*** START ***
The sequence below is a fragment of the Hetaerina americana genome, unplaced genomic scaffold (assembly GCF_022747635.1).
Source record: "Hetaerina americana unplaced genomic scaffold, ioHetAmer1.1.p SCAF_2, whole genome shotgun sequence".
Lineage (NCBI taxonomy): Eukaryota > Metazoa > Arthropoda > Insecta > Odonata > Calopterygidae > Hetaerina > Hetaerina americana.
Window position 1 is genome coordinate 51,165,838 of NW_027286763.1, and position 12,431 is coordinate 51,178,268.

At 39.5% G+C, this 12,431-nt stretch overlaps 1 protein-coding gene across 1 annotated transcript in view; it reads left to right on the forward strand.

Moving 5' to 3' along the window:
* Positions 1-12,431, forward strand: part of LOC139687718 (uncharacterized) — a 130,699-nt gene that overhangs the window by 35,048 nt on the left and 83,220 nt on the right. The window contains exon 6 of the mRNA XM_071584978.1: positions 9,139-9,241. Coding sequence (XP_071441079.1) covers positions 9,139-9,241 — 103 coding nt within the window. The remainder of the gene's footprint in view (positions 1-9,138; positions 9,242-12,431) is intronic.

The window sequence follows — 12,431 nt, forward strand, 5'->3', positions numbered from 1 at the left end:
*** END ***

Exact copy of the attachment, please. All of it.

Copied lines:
The sequence below is a fragment of the Hetaerina americana genome, unplaced genomic scaffold (assembly GCF_022747635.1).
Source record: "Hetaerina americana unplaced genomic scaffold, ioHetAmer1.1.p SCAF_2, whole genome shotgun sequence".
Lineage (NCBI taxonomy): Eukaryota > Metazoa > Arthropoda > Insecta > Odonata > Calopterygidae > Hetaerina > Hetaerina americana.
Window position 1 is genome coordinate 51,165,838 of NW_027286763.1, and position 12,431 is coordinate 51,178,268.

At 39.5% G+C, this 12,431-nt stretch overlaps 1 protein-coding gene across 1 annotated transcript in view; it reads left to right on the forward strand.

Moving 5' to 3' along the window:
* Positions 1-12,431, forward strand: part of LOC139687718 (uncharacterized) — a 130,699-nt gene that overhangs the window by 35,048 nt on the left and 83,220 nt on the right. The window contains exon 6 of the mRNA XM_071584978.1: positions 9,139-9,241. Coding sequence (XP_071441079.1) covers positions 9,139-9,241 — 103 coding nt within the window. The remainder of the gene's footprint in view (positions 1-9,138; positions 9,242-12,431) is intronic.

The window sequence follows — 12,431 nt, forward strand, 5'->3', positions numbered from 1 at the left end: